I grew up in the early 90’s, which means as I emerged into adolescence and adulthood so did the monster of the internet and the boom of social media. At this point for me and my generation, social media is an extension of us and our personal brands. To remove social media from my life would be like cutting off an appendage that is poisoning me, I know I should do it, but I can’t bring myself to.

So how do you not let the internet consume your life? Digital detox.

It would be foolish to tell you to completely cut yourself off from your phone. But detoxing can be another solution. Like we detox toxins from our bodies we also need to digitally detox and clear our minds from the constant stream of information. Why? The average person spends four hours a day on their phones. Along with that shocking statistic another is that the average American checks their phone over 150 TIMES A DAY unconsciously! As someone who works in media and loves to be in the know detoxing seems like a near impossible task for me. It led me to wonder, how do you start to consciously unwind yourself from the constant need to know what is going on while still maintaining your online presence?

Some ways I try to detox social media from my life:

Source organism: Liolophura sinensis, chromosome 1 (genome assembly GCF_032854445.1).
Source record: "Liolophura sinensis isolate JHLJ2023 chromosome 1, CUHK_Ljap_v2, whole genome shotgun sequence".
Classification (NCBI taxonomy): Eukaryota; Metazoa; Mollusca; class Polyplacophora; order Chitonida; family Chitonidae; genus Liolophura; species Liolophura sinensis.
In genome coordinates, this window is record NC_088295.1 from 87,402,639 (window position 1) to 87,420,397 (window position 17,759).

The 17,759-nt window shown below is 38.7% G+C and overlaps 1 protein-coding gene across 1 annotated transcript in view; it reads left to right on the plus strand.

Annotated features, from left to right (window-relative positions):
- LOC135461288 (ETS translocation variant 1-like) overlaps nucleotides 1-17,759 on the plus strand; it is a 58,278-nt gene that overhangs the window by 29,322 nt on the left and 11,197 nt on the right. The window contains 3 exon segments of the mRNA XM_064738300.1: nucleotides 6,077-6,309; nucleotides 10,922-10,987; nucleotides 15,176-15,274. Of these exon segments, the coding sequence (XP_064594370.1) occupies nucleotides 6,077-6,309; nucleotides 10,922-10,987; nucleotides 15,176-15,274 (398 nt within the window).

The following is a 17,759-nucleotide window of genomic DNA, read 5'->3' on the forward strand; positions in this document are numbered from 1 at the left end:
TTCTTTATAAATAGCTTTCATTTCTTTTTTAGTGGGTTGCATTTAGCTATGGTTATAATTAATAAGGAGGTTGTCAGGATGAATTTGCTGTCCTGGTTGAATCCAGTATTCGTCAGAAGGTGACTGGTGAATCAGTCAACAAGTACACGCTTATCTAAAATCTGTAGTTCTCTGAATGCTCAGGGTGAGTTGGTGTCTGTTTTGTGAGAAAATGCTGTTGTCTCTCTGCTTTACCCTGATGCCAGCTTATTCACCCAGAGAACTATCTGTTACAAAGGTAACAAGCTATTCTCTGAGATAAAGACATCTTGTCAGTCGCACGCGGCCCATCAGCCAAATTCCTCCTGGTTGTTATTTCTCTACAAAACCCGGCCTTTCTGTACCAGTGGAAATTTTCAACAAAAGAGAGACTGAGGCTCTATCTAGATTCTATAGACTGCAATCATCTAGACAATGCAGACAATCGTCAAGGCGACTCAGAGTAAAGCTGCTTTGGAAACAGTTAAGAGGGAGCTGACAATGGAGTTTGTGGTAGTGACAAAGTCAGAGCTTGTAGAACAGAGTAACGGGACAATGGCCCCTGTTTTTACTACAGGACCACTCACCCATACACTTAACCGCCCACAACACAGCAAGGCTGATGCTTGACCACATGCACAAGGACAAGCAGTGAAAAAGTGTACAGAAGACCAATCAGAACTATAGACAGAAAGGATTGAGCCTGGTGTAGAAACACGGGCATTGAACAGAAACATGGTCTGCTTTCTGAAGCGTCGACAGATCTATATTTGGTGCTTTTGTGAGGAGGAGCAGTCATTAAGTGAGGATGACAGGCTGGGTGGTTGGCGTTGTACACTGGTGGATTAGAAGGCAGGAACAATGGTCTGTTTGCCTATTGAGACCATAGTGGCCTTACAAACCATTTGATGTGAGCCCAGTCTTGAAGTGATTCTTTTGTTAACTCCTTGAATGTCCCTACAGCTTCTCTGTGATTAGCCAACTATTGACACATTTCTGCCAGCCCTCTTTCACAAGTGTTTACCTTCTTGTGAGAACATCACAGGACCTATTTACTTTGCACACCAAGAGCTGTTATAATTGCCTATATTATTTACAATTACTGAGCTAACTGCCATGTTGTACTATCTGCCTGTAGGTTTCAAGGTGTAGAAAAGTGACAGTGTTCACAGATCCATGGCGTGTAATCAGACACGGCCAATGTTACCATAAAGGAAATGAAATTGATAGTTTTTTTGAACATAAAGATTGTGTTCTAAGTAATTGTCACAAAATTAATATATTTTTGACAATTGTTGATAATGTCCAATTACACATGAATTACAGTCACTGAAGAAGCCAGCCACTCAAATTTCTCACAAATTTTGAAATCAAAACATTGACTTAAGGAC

• Delete negative people. Like spring cleaning your house, cleaning out your social media gives you a chance to take into stock what you really want to see and eliminate accounts that cause negative feelings.
  • Put your phone on airplane mode. By doing this your phone is still on but the need to check your notification disappears by not allowing any notifications to pop-up until you turn this mode off. This takes away the sometimes constant nagging need people have to check their phones.
  • Turn your phone off for an hour a day. By turning off your phone it becomes more of a hassle to turn it back on and check social media than to just scroll through your notifications with it on. Try doing this a few times a week and see if it makes a difference for you.

By the end of your digital detox you should be feeling refreshed and a little more at ease!